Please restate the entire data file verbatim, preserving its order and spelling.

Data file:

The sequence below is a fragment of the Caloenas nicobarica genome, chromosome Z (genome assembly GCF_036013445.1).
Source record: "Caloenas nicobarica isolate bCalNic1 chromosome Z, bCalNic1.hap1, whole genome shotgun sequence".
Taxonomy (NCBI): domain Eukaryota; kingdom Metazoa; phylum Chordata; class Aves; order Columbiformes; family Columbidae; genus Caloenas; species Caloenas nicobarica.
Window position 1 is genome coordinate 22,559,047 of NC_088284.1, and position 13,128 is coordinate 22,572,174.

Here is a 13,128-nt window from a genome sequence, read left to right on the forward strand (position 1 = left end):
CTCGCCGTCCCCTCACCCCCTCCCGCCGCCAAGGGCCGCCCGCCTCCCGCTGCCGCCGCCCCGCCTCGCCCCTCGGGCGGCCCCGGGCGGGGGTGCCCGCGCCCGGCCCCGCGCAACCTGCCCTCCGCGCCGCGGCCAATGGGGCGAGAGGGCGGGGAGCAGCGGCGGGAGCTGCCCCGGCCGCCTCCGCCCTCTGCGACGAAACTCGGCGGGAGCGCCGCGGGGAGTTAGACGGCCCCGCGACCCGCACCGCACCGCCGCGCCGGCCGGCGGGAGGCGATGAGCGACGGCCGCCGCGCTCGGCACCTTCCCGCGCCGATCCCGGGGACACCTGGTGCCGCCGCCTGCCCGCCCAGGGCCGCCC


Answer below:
The sequence below is a fragment of the Caloenas nicobarica genome, chromosome Z (genome assembly GCF_036013445.1).
Source record: "Caloenas nicobarica isolate bCalNic1 chromosome Z, bCalNic1.hap1, whole genome shotgun sequence".
Taxonomy (NCBI): domain Eukaryota; kingdom Metazoa; phylum Chordata; class Aves; order Columbiformes; family Columbidae; genus Caloenas; species Caloenas nicobarica.
Window position 1 is genome coordinate 22,559,047 of NC_088284.1, and position 13,128 is coordinate 22,572,174.

Here is a 13,128-nt window from a genome sequence, read left to right on the forward strand (position 1 = left end):
CTCGCCGTCCCCTCACCCCCTCCCGCCGCCAAGGGCCGCCCGCCTCCCGCTGCCGCCGCCCCGCCTCGCCCCTCGGGCGGCCCCGGGCGGGGGTGCCCGCGCCCGGCCCCGCGCAACCTGCCCTCCGCGCCGCGGCCAATGGGGCGAGAGGGCGGGGAGCAGCGGCGGGAGCTGCCCCGGCCGCCTCCGCCCTCTGCGACGAAACTCGGCGGGAGCGCCGCGGGGAGTTAGACGGCCCCGCGACCCGCACCGCACCGCCGCGCCGGCCGGCGGGAGGCGATGAGCGACGGCCGCCGCGCTCGGCACCTTCCCGCGCCGATCCCGGGGACACCTGGTGCCGCCGCCTGCCCGCCCAGGGCCGCCC